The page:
Historically, controlling indoor lighting systems and getting the best from them economically and from an environmentally-friendly stance has been problematic. Many business and warehouse facilities operate from buildings which are more than 20 years old; and were built at a time when energy efficiency was not seen as a main consideration. Typical warehouses and industrial facilities often have hundreds or even thousands of lighting fixtures which means that more often than not, the plant is over-lit. This is why controllable indoor lighting is one area which is ripe for energy conservation.

To date, traditional light source technology, as used in many plants, warehouses and industrial environments, has been either inherently inefficient or difficult to control. The early generation lighting control systems such as DALI and Analogue 1-10V, although effective in reducing energy costs, have still been prohibitive for many businesses, simply because of the associated expense of having to employ specialists to programme the hardware. In addition, the level of improved efficiency has been difficult to evaluate because post-installation monitoring has been non-existent making the case for re-commissioning, often necessary to maximise efficiency, problematic.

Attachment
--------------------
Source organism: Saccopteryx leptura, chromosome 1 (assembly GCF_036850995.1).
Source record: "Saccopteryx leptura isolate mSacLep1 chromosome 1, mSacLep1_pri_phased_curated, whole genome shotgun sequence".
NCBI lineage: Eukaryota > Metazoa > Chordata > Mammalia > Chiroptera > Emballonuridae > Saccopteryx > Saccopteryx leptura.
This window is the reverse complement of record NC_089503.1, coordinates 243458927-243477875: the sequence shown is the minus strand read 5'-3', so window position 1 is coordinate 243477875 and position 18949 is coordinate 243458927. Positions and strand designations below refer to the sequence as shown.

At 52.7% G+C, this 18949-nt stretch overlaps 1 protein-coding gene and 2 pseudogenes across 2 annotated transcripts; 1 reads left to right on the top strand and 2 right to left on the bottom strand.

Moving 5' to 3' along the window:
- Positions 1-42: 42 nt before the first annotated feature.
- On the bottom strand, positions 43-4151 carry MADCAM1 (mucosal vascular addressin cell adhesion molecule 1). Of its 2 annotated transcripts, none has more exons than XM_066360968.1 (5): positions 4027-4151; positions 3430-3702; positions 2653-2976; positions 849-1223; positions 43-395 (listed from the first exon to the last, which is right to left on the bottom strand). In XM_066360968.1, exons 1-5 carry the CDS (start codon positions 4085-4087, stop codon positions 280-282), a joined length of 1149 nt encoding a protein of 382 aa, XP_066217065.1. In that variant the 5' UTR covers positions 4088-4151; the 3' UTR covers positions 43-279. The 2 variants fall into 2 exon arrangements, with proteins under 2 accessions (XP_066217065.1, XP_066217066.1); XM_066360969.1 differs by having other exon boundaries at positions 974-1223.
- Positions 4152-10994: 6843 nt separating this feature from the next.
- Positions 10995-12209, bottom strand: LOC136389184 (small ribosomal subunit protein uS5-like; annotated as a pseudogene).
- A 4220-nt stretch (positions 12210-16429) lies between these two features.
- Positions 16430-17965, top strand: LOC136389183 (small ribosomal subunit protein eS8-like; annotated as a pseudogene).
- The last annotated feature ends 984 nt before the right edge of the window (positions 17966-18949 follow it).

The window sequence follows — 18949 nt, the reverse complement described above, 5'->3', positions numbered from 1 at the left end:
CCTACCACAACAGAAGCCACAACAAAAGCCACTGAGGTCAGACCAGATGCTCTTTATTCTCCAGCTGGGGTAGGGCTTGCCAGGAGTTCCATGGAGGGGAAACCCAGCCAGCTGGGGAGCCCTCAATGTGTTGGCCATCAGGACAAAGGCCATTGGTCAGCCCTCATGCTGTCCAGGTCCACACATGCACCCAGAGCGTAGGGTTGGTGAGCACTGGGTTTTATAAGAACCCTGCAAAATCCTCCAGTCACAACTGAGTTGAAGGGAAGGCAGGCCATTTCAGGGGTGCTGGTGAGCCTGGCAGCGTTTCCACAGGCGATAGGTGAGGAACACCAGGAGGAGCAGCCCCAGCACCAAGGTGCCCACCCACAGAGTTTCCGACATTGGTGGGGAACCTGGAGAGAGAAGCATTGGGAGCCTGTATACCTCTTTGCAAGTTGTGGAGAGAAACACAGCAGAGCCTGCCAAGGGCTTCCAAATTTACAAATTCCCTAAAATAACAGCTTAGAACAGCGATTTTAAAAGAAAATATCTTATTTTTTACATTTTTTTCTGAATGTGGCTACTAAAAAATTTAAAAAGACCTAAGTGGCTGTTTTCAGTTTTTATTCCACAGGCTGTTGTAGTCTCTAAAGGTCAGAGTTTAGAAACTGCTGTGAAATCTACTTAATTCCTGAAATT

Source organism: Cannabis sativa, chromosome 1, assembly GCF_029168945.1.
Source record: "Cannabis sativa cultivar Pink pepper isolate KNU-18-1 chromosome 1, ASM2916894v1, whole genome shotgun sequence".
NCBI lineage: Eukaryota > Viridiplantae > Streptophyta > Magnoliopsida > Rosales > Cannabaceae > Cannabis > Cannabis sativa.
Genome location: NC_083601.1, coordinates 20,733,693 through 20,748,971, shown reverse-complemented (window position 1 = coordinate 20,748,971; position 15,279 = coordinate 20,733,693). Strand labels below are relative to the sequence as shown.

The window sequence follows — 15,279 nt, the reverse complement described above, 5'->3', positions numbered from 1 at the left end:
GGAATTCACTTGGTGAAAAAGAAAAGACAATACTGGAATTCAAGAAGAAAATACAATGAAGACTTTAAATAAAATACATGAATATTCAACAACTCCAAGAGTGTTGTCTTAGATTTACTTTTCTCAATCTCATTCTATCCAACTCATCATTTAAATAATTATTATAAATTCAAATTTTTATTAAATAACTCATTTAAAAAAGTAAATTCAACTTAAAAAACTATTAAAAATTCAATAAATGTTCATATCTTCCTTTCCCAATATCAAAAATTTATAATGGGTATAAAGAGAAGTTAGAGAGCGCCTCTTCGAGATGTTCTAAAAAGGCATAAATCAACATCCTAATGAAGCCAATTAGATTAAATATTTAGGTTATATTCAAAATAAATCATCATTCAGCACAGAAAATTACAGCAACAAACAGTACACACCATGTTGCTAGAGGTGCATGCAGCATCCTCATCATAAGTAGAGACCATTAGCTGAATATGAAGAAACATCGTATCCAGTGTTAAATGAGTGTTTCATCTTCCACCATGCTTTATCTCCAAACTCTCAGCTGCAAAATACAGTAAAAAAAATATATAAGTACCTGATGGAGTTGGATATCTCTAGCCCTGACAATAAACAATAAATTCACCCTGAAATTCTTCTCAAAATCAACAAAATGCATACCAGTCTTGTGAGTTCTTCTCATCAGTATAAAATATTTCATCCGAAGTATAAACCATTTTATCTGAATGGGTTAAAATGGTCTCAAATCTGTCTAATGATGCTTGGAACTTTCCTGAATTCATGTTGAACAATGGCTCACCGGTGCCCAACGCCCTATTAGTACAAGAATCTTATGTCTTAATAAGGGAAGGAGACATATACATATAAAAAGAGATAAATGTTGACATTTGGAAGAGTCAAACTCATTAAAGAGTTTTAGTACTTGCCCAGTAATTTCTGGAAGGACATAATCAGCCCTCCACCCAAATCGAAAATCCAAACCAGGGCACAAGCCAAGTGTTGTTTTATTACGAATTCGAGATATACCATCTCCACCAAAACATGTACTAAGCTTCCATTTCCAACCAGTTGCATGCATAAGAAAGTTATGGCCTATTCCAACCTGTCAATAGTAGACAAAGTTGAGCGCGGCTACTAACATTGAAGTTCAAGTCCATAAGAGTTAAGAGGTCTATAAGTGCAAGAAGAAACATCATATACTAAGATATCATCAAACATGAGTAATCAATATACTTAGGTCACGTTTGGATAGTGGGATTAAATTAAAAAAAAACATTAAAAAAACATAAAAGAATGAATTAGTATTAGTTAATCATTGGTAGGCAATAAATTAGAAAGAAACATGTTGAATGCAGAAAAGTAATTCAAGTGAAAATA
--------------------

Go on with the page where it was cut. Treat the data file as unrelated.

The key issues for developers have been to look at control and flexibility. This will be particularly good news to mixed-used developments where offices, residential, retail and hospitality share the same location. In the past it has been difficult for such mixed-use developments to predict and manage energy demand, including lighting. With lights required to match different requirements at different times, the pre-set early generation systems currently on the market just don’t suit the needs for these ever-changing environments.

LED lighting with its intrinsic control and flexibility offers opportunities for energy savings as well as an enhanced role for new generation lighting control systems. Because it is easy to dim and it is completely switchable, LED lighting is seen as the system of choice to replace older generation halogen, fluorescent and metal halide lighting. But until recently, the cost of re-wiring plus the inconvenience and disruption to trade, was understandably seen as a negative by businesses.